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Rural growth through greater internet access


Gudie Hutchings, Minister of Rural and Economic Development, during the announcement on Wednesday, Feb. 22. – via Facebook

By Jaymie White Local Journalism Initiative Reporter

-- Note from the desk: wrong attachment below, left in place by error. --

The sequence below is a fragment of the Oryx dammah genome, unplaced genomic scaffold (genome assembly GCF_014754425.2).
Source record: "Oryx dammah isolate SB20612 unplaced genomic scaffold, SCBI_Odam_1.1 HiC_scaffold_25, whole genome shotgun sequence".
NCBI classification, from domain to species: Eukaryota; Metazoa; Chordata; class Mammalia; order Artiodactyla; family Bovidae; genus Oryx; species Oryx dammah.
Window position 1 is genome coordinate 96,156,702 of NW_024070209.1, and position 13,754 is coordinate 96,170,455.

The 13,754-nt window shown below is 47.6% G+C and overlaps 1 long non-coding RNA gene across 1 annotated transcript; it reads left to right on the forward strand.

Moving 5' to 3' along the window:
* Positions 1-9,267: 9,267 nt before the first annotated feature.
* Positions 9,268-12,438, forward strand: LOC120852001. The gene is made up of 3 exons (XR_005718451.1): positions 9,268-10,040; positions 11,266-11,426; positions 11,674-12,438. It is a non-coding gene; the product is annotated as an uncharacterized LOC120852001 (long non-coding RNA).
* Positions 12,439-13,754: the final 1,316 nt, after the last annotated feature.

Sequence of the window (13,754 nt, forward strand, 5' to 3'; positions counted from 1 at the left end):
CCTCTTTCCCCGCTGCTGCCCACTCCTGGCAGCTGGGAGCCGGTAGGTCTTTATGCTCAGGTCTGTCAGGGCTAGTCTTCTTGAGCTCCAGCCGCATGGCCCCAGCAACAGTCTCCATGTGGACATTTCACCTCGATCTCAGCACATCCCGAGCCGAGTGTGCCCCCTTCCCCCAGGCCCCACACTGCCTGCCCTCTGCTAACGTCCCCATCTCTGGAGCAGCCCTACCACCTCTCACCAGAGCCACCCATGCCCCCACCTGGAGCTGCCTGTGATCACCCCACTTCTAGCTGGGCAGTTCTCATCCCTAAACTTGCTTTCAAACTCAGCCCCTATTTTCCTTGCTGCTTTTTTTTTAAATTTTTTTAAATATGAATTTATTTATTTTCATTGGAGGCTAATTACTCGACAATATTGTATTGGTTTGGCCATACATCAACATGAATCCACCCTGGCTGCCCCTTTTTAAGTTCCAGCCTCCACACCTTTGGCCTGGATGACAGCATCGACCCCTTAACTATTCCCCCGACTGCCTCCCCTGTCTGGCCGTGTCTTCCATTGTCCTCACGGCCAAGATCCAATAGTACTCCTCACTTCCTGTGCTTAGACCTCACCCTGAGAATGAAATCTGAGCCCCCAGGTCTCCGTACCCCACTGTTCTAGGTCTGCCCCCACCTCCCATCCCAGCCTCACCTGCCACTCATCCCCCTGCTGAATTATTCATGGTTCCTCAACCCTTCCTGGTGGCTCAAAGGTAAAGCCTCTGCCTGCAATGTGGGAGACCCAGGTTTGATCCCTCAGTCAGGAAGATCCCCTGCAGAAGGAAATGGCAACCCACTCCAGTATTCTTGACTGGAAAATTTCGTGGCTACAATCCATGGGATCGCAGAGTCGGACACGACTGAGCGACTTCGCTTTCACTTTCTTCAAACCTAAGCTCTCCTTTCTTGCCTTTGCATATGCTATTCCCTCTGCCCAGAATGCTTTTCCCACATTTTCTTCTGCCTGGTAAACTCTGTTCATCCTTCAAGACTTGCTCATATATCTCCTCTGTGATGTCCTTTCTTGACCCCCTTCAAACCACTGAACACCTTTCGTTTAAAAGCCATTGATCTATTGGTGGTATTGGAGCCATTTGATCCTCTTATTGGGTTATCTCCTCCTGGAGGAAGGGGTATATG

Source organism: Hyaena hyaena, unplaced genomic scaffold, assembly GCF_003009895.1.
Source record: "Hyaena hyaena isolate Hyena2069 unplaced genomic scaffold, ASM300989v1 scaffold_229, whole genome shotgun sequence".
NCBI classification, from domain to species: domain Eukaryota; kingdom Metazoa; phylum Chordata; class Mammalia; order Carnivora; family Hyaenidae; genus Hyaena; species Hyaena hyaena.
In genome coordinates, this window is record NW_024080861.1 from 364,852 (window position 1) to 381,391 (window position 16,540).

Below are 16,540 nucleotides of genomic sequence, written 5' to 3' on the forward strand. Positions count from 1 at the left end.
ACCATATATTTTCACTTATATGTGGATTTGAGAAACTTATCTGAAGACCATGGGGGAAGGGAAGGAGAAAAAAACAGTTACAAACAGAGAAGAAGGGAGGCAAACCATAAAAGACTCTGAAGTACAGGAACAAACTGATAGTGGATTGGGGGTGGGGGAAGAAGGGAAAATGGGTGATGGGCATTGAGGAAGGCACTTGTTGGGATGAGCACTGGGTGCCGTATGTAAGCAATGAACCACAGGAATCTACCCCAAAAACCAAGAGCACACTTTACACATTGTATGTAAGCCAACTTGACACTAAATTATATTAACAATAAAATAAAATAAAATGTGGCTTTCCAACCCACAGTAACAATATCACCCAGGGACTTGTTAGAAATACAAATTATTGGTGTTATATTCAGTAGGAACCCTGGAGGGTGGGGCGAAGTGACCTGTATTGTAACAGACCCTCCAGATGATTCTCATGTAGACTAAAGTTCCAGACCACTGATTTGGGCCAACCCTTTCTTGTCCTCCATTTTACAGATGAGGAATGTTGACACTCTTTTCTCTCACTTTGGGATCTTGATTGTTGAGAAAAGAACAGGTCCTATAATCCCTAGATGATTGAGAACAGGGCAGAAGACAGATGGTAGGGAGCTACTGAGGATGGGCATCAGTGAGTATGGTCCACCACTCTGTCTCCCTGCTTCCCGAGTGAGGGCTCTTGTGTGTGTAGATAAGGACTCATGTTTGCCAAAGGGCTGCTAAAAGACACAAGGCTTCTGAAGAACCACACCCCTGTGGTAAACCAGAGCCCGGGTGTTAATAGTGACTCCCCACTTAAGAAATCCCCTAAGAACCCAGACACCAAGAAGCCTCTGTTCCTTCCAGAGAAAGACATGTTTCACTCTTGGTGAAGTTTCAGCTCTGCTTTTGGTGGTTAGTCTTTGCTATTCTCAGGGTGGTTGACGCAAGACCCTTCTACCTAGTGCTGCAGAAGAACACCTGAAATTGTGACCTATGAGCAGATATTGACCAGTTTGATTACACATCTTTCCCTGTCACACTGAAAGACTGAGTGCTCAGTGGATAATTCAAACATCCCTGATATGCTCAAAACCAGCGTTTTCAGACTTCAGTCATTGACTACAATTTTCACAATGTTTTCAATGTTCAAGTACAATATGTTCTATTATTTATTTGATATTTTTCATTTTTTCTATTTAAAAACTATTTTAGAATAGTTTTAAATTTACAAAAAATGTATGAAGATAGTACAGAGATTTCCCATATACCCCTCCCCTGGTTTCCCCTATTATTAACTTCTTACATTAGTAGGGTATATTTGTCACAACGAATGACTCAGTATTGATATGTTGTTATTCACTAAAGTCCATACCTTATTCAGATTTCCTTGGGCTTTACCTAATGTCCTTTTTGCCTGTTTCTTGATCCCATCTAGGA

FERRYLAND — On Wednesday morning, Feb. 22, representatives from the federal and provincial governments made an announcement of up to $94 million in joint funding for Bell and Xplore. The companies will bring high-speed fibre Internet access to over 36,000 homes in over 350 rural, remote, and Indigenous communities across the province. This funding is part of the current agreement between these two levels of government that was first announced in Feb. 2022, outlining the partnership to invest up to $136 million to connect the remaining rural, remote and Indigenous homes in Newfoundland and Labrador through high-speed Internet access . Currently, 93.5 per cent of Canadians are connected, a jump from the 79 per cent when the current government was formed. The federal government wants to ensure that number will jump to 98 per cent by 2026 and 100 per cent by 2030. MHA Andrew Parsons (Burgeo – La Poile), Minister of Industry, Energy and Technology, was unable to be in attendance for the announcement, but believes this investment is essential for increased opportunities in the province. “Unlocking the potential of large-scale broadband expansion is a tremendous opportunity to connect more and more residents in our province. By collaborating with the Government of Canada and internet service providers, we are investing in communities and people, spurring economic growth and improving access to a range of services, from health care to educational opportunities.” Glen LeBlanc, Chief Financial Officer of BCE Inc and Bell Canada, and Bell’s Vice Chair, Atlantic Canada, understands the importance of connecting rural communities across Canada. “Reliable high-speed Internet access is a key contributor to the development of communities both large and small, and we’re proud to partner with the Government of Canada and the Province of Newfoundland and Labrador to expand our all-fibre broadband network to even more communities. Through our own fully funded investments and through partnerships like this, Bell continues to deliver on our purpose to advance how Canadians connect with each other and the world.” Allison Lenehan, President and Chief Executive Officer of Xplore Inc. is also happy to be moving forward with this partnership. “We are pleased to be working alongside the governments of Canada and Newfoundland and Labrador to bring fibre Internet to more rural communities across the province. With roots in Atlantic Canada, Xplore is committed to delivering gigabit-speed connectivity so that residents can more fully enjoy rural living and local businesses have an enhanced opportunity to participate in the digital economy.” Bell’s project is anticipated to be completed by December 2025, and Xplore’s by March 2026. Gudie Hutchings, Minister of Rural and Economic Development, said this is an important step forward for rural NL. “It’s not just Netflix,” said Hutchings. “Remote education, learning from home, working from home, running your business from home, and it’s keeping in touch. But the big thing that it is, is an equalizer. It’s an equalizer for every part of Canada from coast to coast to coast. That makes it a level playing field no matter where your business is, no matter where your farm is, where your fishing operation is. If you have reliable, affordable, high-speed internet, the country is equal.” While Newfoundland and Labrador’s connectivity isn’t as high as the Canadian average, Hutchings is pleased with the momentum. “We know that this is just putting us on track to deliver the commitments that we made to Newfoundlanders and Labradorians to connect them with safe and reliable high-speed Internet. Already 79 per cent of the province has access. When we took office it was just over 60 per cent, so we are getting the job done.” Hutchings stated that even though one can’t necessarily see the physical changes taking place, it doesn’t mean progress isn’t being made. “You don’t see a building going up. You don’t see a road and a bridge. That’s the problem with this, but trust me, when the construction gets done you will see the vehicles out and around, and your phone will be ringing off the hook asking, ‘when is it coming,’” said Hutchings. Through the Department of Rural and Economic Development, individuals can go to canada.ca/rural and click on their community to see a list of ongoing projects and completion dates. “You’ll be able to see exactly where your progress is and its real results for Newfoundlanders and Labradorians,” said Hutchings. Ken McDonald, MP for Avalon, is equally as excited for what this announcement means for rural NL. “I don’t think I need to tell anyone how important high-speed internet is to communities like Ferryland and all the rural communities in our province. Our government is working hard to give Canadians who live in rural and remote areas all the advantages of connectivity that come with high-speed internet access,” said McDonald. “Since day one, our government has been dedicated to build high-capacity infrastructure to connect all Canadians, no matter where they live, and today’s announcement is another important step towards our goal. I am proud to say it’s a big step for rural Newfoundlanders and Labradorians.” MHA Brian Warr (Baie Verte – Green Bay) believes the COVID-19 pandemic shifting the landscape for work and school, has enhanced the necessity for communities to have access to high-speed Internet. “With people working at home, students learning online, virtual health care and so on, there was an increased demand on broadband to complete everyday tasks. We know that internet is no longer a luxury in this day and age, it’s a necessity, but our province’s vast geography presents challenges in keeping us virtually connected. As a result, the cost of the new broadband infrastructure in remote areas is often quite high and requires multiple partners to make it a reality,” said Warr. “While we have worked with partners in the past to improve broadband connectivity for unserved and underserved communities, we knew more had to be done, and closing that connectivity gap has been a long and top priority for our government and that is why the provincial government is happy to partner with the Government of Canada with an investment of $20 million to connect more than 36,000 homes to reliable high-speed Internet.”